NEW YORK — With seven receivers invited to Radio City Music Hall for the NFL Draft, there was a pretty good chance a few were going to be staying in Manhattan for an extra day.
Southern California's Marqise Lee, who left school after his junior season, was one of the three wideouts returning to the landmark theater Friday, although he didn't need to wait there very long. Lee became the first receiver off the board on Day 2 when the Jacksonville Jaguars selected him with the seventh pick (39th overall) of the second round.
Lee admits that dropping to the second day was frustrating, but that there were plenty of positives.
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"I got a chance to go back to the hotel and sit down and think about it and talk to my mom about it," he said. "One thing we talked about was a lot of people thought I wasn't going to be here as far as making it to New York and even playing football. I'm happy to go the number where I went and have the opportunity to play for a team and a place to call home."
As a kid who bounced through foster care numerous times during his childhood in Los Angeles, finding that stability hasn't always been easy.
He'll have a fellow rookie to grow with in quarterback Blake Bortles, who Jacksonville drafted with the third overall pick on Thursday.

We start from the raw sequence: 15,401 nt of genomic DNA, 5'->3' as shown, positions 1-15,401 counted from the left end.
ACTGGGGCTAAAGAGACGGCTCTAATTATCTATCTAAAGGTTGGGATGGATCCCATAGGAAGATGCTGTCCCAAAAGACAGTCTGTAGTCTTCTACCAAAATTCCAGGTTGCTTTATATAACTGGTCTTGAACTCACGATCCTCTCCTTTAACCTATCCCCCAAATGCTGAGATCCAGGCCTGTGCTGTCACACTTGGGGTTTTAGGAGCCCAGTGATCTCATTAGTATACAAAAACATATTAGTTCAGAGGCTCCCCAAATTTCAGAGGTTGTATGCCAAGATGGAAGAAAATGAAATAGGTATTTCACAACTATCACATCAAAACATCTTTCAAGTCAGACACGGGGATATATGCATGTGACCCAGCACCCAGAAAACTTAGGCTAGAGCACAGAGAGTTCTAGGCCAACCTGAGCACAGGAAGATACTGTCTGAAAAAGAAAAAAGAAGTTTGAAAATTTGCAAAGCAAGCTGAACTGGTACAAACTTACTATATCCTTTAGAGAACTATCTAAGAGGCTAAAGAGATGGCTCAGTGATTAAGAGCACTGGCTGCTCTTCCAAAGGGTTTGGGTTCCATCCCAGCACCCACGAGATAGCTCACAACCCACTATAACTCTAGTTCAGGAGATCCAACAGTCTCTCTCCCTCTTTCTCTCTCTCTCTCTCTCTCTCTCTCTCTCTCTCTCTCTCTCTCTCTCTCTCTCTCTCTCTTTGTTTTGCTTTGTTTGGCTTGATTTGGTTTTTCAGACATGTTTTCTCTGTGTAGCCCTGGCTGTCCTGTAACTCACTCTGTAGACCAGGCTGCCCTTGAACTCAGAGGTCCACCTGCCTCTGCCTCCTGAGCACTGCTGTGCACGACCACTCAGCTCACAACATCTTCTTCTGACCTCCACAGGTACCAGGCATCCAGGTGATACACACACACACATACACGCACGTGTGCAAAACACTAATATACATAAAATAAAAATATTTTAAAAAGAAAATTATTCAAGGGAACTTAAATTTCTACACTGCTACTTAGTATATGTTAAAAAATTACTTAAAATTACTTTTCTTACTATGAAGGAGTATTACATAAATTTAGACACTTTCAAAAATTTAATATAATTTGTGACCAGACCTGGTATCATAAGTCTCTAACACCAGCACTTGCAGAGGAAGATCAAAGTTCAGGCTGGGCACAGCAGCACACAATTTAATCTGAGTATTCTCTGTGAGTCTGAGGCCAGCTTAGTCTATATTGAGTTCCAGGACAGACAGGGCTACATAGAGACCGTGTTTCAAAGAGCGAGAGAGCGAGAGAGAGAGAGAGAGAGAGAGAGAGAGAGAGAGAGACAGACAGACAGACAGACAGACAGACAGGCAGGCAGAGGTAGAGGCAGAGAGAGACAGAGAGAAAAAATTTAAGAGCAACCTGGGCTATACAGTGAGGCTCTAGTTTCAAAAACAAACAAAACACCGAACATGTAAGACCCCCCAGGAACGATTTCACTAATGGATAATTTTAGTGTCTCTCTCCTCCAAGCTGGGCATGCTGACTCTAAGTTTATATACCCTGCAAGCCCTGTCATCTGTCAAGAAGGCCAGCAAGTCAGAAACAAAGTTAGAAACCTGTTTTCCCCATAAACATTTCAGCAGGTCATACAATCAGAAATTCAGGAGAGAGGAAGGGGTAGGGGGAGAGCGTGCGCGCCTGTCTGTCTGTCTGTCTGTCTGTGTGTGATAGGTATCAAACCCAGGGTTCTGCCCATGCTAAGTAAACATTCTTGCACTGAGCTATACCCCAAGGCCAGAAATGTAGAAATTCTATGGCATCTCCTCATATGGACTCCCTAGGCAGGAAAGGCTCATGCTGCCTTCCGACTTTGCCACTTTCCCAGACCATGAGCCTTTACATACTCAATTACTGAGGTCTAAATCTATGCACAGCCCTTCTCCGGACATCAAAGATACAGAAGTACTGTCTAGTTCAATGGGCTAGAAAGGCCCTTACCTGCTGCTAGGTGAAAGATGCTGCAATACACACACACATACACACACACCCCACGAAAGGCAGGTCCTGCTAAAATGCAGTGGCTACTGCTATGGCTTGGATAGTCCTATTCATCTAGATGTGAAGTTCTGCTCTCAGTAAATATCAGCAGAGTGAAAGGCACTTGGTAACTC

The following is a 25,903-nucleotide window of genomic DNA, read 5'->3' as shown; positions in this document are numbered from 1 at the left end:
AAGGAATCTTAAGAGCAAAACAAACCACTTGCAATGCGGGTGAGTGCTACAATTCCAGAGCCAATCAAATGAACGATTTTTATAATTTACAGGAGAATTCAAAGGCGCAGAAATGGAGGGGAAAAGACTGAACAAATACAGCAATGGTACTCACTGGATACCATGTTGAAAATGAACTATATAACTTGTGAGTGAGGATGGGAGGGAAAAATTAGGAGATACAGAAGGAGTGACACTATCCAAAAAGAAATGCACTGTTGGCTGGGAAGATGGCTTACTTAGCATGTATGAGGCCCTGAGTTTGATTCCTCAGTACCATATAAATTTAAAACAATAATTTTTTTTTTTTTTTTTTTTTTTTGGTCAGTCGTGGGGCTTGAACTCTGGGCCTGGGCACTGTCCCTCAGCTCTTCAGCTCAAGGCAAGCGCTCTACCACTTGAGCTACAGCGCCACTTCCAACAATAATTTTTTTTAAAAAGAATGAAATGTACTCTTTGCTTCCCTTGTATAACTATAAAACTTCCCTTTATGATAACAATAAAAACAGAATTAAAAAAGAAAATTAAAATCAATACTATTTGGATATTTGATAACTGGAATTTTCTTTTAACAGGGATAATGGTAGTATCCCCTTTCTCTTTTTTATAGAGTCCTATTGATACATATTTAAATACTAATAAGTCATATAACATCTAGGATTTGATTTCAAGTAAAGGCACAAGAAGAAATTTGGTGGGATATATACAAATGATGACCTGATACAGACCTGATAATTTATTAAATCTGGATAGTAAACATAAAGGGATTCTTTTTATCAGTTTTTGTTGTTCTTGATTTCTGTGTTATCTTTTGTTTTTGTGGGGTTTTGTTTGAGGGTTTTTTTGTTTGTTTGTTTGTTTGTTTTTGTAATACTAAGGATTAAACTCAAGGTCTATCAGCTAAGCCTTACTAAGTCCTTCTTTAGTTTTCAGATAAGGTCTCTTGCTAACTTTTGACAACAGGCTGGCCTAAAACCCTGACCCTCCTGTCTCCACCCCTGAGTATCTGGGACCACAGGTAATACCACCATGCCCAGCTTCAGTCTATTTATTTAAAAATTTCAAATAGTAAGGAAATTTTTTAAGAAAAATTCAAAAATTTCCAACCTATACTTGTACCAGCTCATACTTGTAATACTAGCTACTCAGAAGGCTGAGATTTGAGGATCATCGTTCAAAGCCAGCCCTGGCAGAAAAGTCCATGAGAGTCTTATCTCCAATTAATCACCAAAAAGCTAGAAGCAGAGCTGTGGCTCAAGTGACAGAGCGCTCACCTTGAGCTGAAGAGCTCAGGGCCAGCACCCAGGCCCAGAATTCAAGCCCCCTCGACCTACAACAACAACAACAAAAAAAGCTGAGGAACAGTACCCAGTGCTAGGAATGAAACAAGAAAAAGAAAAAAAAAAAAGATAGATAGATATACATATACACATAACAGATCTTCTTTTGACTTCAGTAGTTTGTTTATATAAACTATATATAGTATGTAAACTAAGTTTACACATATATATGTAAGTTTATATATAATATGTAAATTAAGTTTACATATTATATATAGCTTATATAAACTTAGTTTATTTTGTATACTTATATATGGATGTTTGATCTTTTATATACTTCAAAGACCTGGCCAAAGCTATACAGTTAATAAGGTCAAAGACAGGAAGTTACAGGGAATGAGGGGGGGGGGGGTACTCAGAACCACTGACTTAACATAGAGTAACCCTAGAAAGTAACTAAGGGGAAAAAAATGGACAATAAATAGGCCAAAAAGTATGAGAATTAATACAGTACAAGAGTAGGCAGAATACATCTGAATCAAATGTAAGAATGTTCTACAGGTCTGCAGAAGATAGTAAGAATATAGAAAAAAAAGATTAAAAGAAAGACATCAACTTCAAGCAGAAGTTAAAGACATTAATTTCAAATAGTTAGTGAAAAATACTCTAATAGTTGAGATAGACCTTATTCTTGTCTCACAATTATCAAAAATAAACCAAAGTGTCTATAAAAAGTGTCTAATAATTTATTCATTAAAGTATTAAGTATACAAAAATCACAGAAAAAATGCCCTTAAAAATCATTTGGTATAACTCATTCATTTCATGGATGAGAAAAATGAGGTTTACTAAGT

"Blake's a great guy," Lee said. "That wasn't the plan but it ended up this way."
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Lee, who won the Biletnikoff Award as the nation's top wideout during his 2012 sophomore season, likely would have been one of the top receivers selected had he been eligible to enter last year's draft. After registering 191 catches for 2,864 yards and 25 touchdowns over his first two seasons at USC, he caught 57 passes for 791 yards and four touchdowns as a junior due to a sprained MCL that hampered him the final two months of the season.
"I felt like a lot of teams didn't know what to really expect with the knee," Lee said. "I'm 100. Like I said before we even got to Indianapolis and even after Indianapolis and after the doctors checked I was still 100. Now I'm on Jacksonville and I'm about to get it going."